Education Minister says Government would support face masks for primary school children if NPHET recommended it

THE Education Minister has said the Government would support the wearing of face masks for primary school children between the ages of six and 11 if NPHET recommended it.

Norma Foley told the Dail the wearing of face masks by primary school pupils is not recommended by public health officials, but that if National Public Health Emergency Team’s advice changed that is “exactly what we will do”.

The Kerry TD made the comments in response to Social Democrats TD Gary Gannon, who called on the Government to follow the advice of the World Health Organisation and introduce mask-wearing for primary school children.

Mr Gannon said: “The WHO have advocated mask-wearing for children aged six to 11 and yet we are still are equivocating on the issue.

“I think this small measure would make a massive difference.”

But he added that mask-wearing alone would not make it safer for children at school and that ventilation would also need to be improved.

“If you see what they’re doing in other jurisdictions in relation to prioritisation of ventilation, it is making us look a little behind not only the trend but the science,” he said.

Ms Foley said: “[NPHET] have not recommended mask-wearing for primary school children, however any child is, of course, free to wear a mask if they so wish to.


“There is no equivocation on the issue.

“If it is the expert recommendation of public health then it is exactly what we will do.

“But as it stands at this point it has not been their recommendation.”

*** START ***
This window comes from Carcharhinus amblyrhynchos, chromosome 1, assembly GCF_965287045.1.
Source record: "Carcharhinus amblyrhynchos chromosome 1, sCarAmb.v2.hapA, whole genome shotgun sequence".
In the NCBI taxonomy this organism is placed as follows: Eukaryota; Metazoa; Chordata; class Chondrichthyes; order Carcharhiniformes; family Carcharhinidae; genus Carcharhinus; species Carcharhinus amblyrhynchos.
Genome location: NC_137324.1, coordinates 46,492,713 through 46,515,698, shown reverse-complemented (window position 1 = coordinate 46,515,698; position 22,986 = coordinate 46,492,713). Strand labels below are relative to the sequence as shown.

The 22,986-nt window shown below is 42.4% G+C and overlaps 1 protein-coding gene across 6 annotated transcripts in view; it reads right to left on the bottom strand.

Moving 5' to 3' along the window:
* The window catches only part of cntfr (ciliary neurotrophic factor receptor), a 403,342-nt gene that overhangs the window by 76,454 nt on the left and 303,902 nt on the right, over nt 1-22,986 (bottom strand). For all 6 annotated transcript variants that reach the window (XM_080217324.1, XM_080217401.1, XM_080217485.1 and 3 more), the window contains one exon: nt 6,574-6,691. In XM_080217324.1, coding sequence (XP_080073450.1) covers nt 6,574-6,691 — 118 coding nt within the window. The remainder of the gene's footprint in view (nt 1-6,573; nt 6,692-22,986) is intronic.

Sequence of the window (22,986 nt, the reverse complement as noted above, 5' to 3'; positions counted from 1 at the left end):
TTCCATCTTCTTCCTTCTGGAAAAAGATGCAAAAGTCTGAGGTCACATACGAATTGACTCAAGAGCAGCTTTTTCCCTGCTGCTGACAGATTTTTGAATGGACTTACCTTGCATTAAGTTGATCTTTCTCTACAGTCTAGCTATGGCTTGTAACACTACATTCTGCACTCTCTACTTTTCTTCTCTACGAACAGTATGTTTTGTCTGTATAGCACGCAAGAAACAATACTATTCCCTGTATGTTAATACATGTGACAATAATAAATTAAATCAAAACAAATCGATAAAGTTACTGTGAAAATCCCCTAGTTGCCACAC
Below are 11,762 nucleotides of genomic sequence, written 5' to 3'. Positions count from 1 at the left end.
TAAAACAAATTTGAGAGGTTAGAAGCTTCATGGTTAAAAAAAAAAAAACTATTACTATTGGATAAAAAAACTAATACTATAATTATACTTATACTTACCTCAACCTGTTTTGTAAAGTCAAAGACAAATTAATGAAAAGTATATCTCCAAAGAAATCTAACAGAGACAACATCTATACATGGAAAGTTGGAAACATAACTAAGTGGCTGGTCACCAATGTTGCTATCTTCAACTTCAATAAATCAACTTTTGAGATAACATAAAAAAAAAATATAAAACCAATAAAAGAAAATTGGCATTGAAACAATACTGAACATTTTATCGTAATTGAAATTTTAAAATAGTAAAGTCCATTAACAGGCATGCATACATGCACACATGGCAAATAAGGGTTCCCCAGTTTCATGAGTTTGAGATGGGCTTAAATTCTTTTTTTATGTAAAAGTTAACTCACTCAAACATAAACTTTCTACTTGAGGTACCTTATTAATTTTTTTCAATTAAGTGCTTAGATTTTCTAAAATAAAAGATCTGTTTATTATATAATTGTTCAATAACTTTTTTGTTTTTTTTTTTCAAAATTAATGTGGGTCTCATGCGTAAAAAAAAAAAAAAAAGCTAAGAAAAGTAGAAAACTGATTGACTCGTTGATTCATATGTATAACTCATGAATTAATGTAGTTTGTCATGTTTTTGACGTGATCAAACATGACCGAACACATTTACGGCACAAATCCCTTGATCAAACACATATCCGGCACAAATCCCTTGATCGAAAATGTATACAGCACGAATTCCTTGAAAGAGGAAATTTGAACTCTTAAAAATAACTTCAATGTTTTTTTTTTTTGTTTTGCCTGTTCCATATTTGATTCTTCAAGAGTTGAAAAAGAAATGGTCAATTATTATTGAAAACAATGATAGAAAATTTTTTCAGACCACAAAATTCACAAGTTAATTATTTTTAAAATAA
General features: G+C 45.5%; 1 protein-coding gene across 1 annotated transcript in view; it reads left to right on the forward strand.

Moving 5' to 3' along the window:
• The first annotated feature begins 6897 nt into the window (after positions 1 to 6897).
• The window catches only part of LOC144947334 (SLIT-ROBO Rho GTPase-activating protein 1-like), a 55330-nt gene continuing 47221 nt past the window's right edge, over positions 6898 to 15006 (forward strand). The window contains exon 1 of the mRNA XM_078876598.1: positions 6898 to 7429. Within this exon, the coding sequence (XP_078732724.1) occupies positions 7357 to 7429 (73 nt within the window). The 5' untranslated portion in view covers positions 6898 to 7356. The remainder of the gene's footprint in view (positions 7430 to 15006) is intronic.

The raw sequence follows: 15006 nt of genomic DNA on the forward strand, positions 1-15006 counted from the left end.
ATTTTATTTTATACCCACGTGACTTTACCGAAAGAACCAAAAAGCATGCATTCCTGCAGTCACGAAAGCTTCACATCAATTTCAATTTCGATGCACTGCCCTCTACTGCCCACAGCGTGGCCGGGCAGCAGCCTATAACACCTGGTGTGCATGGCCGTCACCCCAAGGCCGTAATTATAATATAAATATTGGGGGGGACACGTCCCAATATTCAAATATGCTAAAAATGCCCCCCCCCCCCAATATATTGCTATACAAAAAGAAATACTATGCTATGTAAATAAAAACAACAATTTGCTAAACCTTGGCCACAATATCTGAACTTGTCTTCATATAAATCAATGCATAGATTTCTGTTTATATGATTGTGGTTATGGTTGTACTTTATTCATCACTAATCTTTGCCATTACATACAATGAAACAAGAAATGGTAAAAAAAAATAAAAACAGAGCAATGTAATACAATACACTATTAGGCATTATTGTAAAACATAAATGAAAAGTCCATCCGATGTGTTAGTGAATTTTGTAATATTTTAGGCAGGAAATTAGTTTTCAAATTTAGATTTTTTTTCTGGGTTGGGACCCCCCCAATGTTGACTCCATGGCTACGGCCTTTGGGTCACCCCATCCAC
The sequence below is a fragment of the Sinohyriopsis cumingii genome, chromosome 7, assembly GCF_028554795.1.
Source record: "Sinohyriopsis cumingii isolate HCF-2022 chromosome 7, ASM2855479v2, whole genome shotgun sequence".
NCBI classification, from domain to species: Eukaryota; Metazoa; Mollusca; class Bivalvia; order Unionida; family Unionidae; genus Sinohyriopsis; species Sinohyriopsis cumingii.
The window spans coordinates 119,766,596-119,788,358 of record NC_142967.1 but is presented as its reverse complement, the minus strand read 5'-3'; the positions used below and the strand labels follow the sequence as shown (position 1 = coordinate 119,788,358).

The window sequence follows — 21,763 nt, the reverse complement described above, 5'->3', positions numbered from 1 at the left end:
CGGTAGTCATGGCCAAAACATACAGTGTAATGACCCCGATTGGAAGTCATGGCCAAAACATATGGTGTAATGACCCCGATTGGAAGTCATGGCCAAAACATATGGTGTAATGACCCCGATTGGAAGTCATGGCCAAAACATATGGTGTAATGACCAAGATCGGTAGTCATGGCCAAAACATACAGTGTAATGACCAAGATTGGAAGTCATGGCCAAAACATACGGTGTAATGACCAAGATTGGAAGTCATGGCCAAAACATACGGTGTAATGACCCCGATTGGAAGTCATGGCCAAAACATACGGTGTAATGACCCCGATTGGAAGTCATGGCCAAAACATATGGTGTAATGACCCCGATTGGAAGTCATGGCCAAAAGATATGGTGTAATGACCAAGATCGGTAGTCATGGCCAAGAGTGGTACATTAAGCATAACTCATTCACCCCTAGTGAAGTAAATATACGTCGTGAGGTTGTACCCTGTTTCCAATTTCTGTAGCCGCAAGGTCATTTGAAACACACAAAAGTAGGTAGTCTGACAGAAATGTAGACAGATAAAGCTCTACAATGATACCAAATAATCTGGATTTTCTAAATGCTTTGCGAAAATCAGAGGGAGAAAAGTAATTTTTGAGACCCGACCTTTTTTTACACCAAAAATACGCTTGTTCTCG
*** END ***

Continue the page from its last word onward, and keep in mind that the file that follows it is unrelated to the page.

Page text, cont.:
Under the Government’s current guidelines staff and secondary school students are advised to wear face masks or coverings when a physical distance of two metres from others cannot be maintained.

But it is not mandatory for primary school children to wear masks.

Mr Gannon warned TDs that there was a “wave of trauma” coming down the tracks caused to children by the pandemic. He said the issue of trauma needed to be taken seriously.

He said: “We have a wave of trauma approaching us from young people over the coming months and years as a consequence of the pandemic.”


Ms Foley, who was answering questions in the Dail on the reopening of schools since Christmas, said the department was developing a range of workshops for the “promotion of wellbeing and resilience” in schools including “trauma informed approaches” which are designed to address the issues caused by the closure of schools.

She said the workshops would be piloted in schools in the coming months to be rolled out in September.

Labour’s Aodhan O Riordain said a “radical vision” for repairing the damage caused by the school closures was needed.

The party’s education spokesman called on the Government to introduce a catch-up programme to help children “profoundly damaged” by the lack of in-class teaching.

He said: “The damage has been done, particularly for children in acute disadvantage and those who need school most.”

“We need to replicate what is happening in the UK where there’s a £1 billion catch-up fund.

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